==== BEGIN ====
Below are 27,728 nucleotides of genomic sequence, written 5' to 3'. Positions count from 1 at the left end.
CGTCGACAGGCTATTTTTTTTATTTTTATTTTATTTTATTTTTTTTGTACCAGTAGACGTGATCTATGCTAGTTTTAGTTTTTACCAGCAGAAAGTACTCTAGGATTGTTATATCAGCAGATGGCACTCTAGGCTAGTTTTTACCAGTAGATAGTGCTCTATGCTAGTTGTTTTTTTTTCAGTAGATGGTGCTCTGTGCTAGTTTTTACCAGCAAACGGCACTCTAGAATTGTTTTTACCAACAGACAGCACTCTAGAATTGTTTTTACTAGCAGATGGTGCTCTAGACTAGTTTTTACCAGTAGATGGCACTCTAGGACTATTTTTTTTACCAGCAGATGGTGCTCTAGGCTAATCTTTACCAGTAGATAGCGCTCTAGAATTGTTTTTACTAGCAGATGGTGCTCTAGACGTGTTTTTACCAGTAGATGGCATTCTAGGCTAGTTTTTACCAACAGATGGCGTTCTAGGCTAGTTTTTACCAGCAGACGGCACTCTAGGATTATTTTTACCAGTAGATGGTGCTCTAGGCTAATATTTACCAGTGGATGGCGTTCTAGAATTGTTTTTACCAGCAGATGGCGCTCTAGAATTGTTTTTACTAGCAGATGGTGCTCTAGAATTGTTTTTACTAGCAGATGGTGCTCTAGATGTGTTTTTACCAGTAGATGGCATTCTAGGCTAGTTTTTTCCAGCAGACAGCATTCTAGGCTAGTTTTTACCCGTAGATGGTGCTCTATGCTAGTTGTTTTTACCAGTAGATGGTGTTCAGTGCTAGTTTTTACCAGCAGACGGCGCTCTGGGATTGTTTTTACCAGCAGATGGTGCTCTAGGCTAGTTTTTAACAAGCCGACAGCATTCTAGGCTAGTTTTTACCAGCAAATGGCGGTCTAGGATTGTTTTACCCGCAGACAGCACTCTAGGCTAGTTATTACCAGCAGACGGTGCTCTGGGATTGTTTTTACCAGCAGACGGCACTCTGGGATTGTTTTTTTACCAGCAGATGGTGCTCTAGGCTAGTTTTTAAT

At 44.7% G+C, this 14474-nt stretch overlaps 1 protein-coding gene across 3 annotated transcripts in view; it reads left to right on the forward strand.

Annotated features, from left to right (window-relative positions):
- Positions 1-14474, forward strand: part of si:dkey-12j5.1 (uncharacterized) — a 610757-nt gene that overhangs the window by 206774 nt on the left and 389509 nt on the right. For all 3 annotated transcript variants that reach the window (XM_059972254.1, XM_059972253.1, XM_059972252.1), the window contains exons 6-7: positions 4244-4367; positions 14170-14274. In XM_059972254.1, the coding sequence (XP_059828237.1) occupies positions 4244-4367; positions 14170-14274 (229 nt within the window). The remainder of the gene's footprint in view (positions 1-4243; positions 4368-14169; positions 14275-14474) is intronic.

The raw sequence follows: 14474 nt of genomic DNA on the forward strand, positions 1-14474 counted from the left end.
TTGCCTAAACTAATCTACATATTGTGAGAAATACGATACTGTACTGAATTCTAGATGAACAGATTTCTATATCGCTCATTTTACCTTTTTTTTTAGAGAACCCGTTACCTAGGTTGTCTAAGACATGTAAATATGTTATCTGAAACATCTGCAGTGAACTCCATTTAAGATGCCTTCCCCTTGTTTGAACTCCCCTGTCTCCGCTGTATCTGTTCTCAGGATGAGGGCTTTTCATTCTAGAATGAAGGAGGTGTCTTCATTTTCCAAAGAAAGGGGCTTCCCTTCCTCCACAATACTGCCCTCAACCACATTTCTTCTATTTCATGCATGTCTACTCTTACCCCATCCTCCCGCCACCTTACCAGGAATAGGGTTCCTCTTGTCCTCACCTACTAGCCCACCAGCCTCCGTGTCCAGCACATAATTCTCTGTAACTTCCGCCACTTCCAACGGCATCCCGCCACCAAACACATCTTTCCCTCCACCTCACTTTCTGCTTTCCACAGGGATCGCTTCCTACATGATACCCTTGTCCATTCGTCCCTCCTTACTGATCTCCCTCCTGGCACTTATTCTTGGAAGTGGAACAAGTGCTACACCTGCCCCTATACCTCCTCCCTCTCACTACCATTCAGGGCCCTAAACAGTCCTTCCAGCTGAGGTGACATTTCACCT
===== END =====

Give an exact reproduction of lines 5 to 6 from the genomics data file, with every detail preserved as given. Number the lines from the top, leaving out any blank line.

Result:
- Positions 1-14474, forward strand: part of si:dkey-12j5.1 (uncharacterized) — a 610757-nt gene that overhangs the window by 206774 nt on the left and 389509 nt on the right. For all 3 annotated transcript variants that reach the window (XM_059972254.1, XM_059972253.1, XM_059972252.1), the window contains exons 6-7: positions 4244-4367; positions 14170-14274. In XM_059972254.1, the coding sequence (XP_059828237.1) occupies positions 4244-4367; positions 14170-14274 (229 nt within the window). The remainder of the gene's footprint in view (positions 1-4243; positions 4368-14169; positions 14275-14474) is intronic.

The raw sequence follows: 14474 nt of genomic DNA on the forward strand, positions 1-14474 counted from the left end.